Competition has a wonderful habit of concentrating the minds of those between whom a choice might be made. So we have also been inviting private companies to bid for government work. Nowadays, we are not just letting out contracts to maintain buildings and clean streets, but to do white collar work as well. For example, the Inland Revenue has signed a 10-
Taking decisions at the right level
Fourth, we want to push power away from the centre of government itself. In the Civil Service we have some of the best talent in Britain. We aim to exploit it better. This means giving departments more freedom to manage their own affairs, and separating out agencies so that they can be more responsive to their customers. We've taken this approach right down to the local level: liberating Grant-
Quality of government and quantity of government are two very different things. Unnecessary layers of government do more for bureaucracy than democracy. There is no such thing as an idle piece of government machinery. If it exists, someone will use it to spend money or regulate something -
Sometimes we are told-
At present, for example, not everyone who can contribute to better policing by serving on a police authority has the time or political inclination to serve as a magistrate or councillor. So our reforms will allow for an injection of other local talent: such as headteachers experienced in dealing with the drugs problem, farmers who can help in the fight against rural crime, business people who will ask hard questions about how the police use their resources.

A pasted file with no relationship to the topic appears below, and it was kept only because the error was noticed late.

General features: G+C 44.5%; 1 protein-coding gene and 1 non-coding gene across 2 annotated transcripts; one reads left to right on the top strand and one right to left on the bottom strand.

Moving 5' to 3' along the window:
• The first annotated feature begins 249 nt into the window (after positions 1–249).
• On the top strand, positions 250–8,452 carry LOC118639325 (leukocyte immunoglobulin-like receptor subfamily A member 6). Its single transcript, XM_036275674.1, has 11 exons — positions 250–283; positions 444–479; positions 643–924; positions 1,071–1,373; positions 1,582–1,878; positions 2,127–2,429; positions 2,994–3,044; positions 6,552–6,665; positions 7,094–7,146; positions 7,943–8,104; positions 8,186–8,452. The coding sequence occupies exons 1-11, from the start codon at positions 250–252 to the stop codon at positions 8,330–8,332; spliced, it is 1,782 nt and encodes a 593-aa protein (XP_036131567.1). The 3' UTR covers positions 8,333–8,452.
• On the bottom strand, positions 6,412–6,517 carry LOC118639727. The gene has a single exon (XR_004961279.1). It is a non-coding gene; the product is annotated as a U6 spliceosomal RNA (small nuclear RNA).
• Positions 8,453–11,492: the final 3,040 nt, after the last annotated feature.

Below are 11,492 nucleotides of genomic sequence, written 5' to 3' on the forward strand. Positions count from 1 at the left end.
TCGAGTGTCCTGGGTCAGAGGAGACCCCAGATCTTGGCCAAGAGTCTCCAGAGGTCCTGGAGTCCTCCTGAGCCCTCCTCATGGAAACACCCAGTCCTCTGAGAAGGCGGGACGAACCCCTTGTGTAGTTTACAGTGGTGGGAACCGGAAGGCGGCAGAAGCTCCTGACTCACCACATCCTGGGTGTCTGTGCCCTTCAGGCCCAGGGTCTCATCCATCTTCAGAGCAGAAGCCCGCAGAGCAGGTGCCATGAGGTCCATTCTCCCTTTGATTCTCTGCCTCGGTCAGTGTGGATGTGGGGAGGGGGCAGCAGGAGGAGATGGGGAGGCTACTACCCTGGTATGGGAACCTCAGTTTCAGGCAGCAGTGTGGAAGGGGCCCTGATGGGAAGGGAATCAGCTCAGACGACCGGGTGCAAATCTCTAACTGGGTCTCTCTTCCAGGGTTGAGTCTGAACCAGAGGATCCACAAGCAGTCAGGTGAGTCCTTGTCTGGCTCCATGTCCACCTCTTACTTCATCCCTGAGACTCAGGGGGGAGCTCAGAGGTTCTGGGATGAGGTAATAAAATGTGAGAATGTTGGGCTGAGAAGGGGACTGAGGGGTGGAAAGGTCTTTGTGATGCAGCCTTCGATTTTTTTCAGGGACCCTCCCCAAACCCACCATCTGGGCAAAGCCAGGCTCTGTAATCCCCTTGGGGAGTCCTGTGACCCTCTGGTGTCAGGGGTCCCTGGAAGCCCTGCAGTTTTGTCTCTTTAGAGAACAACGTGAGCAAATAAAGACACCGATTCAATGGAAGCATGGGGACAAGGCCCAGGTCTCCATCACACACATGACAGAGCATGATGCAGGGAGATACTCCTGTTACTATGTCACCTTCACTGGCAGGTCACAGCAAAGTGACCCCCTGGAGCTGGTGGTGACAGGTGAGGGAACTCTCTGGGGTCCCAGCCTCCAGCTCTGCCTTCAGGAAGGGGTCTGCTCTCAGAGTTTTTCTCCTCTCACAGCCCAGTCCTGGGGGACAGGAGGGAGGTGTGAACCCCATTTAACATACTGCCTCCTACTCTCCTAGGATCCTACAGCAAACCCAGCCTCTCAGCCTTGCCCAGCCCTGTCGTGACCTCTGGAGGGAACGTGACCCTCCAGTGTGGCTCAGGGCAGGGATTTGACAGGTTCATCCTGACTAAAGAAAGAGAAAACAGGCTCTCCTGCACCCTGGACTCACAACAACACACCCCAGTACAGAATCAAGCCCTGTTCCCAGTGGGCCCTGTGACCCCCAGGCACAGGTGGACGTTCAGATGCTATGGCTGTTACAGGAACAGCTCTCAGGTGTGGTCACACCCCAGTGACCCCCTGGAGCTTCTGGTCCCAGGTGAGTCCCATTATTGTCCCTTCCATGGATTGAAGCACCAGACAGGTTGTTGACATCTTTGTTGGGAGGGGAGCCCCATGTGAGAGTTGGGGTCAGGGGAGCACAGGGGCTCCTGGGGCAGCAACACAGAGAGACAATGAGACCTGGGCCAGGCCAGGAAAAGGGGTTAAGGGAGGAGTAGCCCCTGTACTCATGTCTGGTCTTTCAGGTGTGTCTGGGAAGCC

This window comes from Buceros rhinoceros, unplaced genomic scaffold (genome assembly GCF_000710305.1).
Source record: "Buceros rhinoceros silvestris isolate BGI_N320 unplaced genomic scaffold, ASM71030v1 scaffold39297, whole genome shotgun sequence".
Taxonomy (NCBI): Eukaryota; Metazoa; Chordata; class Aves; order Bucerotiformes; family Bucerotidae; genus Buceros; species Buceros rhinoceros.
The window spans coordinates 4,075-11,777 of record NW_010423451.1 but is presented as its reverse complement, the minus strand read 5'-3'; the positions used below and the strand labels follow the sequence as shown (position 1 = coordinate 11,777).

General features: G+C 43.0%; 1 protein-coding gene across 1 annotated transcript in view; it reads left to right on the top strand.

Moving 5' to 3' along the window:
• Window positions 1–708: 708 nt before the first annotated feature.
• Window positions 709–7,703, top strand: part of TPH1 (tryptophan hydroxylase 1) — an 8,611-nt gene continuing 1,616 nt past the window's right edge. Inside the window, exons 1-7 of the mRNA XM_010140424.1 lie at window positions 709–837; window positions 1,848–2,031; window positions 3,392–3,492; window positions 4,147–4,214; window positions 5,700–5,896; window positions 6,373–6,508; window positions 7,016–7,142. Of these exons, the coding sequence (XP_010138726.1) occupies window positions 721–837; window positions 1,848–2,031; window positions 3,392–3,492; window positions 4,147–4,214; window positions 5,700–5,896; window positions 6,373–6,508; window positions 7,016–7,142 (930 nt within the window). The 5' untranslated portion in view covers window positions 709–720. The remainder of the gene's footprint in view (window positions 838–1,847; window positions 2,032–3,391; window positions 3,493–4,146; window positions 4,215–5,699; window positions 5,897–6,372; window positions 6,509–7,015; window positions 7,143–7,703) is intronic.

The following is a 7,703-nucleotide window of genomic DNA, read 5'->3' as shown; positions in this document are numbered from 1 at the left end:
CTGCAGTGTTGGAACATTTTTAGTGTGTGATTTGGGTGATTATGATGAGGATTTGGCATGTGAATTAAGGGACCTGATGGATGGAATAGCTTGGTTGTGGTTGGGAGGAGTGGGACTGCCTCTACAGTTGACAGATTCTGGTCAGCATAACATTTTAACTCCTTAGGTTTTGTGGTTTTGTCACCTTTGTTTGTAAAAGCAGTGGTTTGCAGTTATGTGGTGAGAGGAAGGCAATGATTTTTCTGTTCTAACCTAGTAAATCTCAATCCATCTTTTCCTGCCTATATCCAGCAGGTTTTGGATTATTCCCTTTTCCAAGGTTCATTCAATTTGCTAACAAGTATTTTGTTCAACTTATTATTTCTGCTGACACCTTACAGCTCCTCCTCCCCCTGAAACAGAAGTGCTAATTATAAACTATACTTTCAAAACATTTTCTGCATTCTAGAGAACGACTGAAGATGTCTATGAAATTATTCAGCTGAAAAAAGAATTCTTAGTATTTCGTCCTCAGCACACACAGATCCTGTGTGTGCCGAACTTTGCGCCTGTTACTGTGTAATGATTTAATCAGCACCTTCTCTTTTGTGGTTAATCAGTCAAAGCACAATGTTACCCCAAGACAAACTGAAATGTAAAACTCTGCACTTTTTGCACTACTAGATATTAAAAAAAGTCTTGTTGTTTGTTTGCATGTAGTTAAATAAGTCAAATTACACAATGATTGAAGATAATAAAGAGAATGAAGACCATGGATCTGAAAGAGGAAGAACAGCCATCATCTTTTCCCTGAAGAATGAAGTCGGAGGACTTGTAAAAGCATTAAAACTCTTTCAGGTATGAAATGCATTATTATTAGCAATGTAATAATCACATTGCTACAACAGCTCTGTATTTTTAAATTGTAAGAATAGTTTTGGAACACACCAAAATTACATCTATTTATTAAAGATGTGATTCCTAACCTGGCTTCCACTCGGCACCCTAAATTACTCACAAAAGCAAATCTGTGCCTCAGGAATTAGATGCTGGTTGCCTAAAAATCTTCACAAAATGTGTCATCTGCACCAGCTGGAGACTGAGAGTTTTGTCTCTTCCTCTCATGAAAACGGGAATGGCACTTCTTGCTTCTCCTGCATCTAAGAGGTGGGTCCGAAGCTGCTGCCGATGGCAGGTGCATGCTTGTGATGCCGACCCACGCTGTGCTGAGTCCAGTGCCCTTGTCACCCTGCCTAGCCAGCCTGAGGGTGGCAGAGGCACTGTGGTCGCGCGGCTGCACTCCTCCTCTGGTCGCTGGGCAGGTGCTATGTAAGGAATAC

As our reforms progress, they do, of course, sometimes create new pieces of machinery as well as removing old ones. But in a more transparent system there will be more accountability, because it will be clearer where the blame for the inevitable mistakes should lie. New managers have to accept that the price of their freedom is personal responsibility and pay linked to delivering their objectives. Whitehall, for its pan, has to accept that part of the price of liberating the energies and talents of local management is that it cannot control every decision in every hospital or every school. However, there are some in Whitehall, the Town Hall or some of the new agencies who find it hard to give up the degree of control they have traditionally exercised. Politicians and press often discourage them from doing so by scattering indiscriminate blame on them. The result, too often, is that those being charged with new responsibilities as local decision-